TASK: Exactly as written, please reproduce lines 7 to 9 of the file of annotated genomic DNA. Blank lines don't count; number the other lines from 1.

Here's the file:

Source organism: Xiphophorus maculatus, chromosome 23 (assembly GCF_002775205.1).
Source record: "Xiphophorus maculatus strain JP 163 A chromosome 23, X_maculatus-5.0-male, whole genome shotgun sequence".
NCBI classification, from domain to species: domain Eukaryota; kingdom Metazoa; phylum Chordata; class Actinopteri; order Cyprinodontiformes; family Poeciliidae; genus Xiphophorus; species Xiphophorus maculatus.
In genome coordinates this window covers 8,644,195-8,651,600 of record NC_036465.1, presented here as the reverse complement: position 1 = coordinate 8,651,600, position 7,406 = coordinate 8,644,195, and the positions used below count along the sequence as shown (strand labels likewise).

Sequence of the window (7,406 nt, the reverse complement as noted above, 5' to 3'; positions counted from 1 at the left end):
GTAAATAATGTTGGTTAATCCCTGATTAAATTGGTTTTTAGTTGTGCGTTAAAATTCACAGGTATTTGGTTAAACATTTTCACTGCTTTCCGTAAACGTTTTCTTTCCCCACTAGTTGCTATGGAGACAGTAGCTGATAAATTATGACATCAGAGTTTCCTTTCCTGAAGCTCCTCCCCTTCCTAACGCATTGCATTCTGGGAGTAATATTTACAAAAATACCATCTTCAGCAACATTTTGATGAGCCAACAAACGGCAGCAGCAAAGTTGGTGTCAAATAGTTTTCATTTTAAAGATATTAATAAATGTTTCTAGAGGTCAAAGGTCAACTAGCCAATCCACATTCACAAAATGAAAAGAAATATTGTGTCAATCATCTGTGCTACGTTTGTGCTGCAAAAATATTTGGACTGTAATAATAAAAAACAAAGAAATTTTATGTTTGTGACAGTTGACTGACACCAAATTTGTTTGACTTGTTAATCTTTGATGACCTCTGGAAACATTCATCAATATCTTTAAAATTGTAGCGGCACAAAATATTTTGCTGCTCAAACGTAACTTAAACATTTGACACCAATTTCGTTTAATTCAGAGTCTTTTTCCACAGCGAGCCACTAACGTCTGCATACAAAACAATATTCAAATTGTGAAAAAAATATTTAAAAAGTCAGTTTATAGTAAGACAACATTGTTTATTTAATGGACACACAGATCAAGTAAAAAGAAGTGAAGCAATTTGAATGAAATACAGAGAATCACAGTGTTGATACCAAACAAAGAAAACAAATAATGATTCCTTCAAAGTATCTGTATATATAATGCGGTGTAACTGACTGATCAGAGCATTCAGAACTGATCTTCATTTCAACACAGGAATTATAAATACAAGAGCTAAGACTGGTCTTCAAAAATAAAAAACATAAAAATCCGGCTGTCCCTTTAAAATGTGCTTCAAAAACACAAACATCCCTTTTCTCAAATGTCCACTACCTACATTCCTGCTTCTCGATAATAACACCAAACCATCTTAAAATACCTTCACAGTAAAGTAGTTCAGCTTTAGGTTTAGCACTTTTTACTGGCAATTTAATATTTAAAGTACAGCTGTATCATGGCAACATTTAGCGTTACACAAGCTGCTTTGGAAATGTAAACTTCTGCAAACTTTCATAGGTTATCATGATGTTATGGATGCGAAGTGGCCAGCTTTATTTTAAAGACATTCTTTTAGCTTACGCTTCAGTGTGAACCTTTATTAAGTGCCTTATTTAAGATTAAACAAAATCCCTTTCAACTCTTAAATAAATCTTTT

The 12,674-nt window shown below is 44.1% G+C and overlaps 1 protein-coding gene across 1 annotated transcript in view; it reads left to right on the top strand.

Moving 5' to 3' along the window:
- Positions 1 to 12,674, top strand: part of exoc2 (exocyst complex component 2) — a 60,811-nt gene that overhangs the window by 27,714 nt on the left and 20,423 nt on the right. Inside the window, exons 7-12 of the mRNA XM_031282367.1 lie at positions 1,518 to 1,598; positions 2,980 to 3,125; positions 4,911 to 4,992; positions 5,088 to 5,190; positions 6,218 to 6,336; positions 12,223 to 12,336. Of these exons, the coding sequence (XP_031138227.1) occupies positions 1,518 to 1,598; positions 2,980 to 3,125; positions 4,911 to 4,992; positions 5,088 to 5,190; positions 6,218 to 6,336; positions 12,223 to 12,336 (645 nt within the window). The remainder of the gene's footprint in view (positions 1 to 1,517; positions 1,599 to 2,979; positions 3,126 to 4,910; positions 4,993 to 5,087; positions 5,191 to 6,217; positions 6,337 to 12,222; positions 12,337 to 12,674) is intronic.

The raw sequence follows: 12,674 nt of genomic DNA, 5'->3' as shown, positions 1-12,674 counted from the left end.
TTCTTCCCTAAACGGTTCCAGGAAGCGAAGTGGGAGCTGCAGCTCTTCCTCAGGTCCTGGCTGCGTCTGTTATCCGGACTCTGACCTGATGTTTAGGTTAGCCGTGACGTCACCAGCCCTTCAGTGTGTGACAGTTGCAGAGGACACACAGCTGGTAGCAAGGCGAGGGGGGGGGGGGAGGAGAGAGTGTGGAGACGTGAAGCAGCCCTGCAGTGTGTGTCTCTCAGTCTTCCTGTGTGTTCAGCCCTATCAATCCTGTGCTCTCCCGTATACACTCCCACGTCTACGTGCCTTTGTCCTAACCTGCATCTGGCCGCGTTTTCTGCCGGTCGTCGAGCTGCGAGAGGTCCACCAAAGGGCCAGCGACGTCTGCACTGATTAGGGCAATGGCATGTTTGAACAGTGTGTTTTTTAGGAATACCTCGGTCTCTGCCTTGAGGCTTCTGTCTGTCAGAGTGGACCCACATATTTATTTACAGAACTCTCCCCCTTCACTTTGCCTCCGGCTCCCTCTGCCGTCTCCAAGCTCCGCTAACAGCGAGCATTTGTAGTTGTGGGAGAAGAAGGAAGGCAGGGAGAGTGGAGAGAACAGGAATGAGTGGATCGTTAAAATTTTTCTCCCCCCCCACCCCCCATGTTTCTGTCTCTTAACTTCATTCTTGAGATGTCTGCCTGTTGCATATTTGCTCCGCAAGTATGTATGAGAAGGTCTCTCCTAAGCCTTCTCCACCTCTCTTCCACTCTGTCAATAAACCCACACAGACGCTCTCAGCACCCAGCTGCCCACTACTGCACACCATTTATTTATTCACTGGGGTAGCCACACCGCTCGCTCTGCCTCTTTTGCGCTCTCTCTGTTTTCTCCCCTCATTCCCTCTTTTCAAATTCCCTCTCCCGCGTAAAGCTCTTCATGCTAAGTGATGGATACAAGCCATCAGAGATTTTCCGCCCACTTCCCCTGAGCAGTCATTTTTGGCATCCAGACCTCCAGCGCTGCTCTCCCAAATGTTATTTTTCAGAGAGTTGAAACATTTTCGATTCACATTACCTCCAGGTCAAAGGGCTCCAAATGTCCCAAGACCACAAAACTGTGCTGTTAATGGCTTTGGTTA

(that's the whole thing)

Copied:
The 12,674-nt window shown below is 44.1% G+C and overlaps 1 protein-coding gene across 1 annotated transcript in view; it reads left to right on the top strand.

Moving 5' to 3' along the window:
- Positions 1 to 12,674, top strand: part of exoc2 (exocyst complex component 2) — a 60,811-nt gene that overhangs the window by 27,714 nt on the left and 20,423 nt on the right. Inside the window, exons 7-12 of the mRNA XM_031282367.1 lie at positions 1,518 to 1,598; positions 2,980 to 3,125; positions 4,911 to 4,992; positions 5,088 to 5,190; positions 6,218 to 6,336; positions 12,223 to 12,336. Of these exons, the coding sequence (XP_031138227.1) occupies positions 1,518 to 1,598; positions 2,980 to 3,125; positions 4,911 to 4,992; positions 5,088 to 5,190; positions 6,218 to 6,336; positions 12,223 to 12,336 (645 nt within the window). The remainder of the gene's footprint in view (positions 1 to 1,517; positions 1,599 to 2,979; positions 3,126 to 4,910; positions 4,993 to 5,087; positions 5,191 to 6,217; positions 6,337 to 12,222; positions 12,337 to 12,674) is intronic.